Published Jan 01, 2006When artists fuse mediums, the results can be otherworldly. Just take Brooklyn's groundbreaking instrumentalists Black Dice, who began as an assaulting sonic platform for visual art projects and rapidly evolved into one of modern music's most lauded and aurally stimulating experiences.
While all of Black Dice's members delve the waters of visual art and sound treatment, each has his own specialty - guitarist Bjorn Copeland designs sound-based installations and is represented by New York's Daniel Reich gallery, younger brother Eric Copeland sings and writes, bassist Aaron Warren is a filmmaker, and drummer Hisham Bharoocha (who recently left the group due to an overbearing schedule) is a photographer.
The band's sense for creating stimulating visuals takes the forefront on their sophomore effort, Creature Comforts (DFA), which finds them at their freest and most organic while once again defying expectations, as they've been doing with each subsequent release since their first violently riffing untitled seven-inch EP for Gravity was released back in 1998.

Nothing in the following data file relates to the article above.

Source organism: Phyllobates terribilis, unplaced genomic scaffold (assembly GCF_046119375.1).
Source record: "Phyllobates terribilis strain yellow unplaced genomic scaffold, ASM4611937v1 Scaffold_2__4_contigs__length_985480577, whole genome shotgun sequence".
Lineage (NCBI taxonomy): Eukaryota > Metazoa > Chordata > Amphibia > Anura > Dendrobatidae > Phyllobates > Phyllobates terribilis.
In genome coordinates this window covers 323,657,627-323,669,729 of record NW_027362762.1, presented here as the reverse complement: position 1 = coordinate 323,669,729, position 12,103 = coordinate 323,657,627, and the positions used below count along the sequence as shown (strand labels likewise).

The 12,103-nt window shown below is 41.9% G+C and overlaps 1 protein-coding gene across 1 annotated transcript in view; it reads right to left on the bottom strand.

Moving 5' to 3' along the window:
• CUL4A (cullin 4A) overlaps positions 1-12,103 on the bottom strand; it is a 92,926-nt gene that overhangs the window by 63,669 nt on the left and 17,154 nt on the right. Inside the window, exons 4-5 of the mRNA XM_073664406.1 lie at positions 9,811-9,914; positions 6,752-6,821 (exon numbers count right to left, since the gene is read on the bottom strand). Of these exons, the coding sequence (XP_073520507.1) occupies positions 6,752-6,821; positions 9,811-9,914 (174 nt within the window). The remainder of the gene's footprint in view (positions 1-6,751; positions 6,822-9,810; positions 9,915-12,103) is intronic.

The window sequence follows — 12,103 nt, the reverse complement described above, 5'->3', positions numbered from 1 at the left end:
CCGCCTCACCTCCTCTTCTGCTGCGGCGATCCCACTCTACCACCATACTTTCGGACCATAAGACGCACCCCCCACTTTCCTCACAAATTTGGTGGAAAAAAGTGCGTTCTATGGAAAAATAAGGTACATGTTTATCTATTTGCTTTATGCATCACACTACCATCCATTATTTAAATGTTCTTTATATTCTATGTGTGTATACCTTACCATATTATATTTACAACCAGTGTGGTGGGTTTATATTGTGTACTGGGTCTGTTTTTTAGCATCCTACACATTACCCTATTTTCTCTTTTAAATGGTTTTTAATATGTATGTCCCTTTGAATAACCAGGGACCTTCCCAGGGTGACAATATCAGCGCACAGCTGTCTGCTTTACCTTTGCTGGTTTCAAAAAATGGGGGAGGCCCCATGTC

"That early stuff was definitely closer to thrash or something like that," says Bjorn Copeland, "which is weird because I never really knew about all that stuff until after we started playing with different bands."
After four more abrasive EPs Black Dice took an abrupt left-turn into tense psychedelia with 2001's Peace in the Valley seven-inch (31G). Housed in a 40-page booklet that showcases the band's unique prowess for mysteriously cropped photography and cosmos-worshipping collage work, this EP only served as a teaser for their 2002 magnum opus debut, Beaches & Canyons (DFA). Since then, the sky's the only limit.
"Our sounds and tones have this mellow and soothing quality, but they're being utilised at super-high volumes and being juxtaposed with really dynamic sounds and textures," observes Copeland. "The way we write stuff hasn't really changed, but I think now it's more contemplative or aggressively mellow."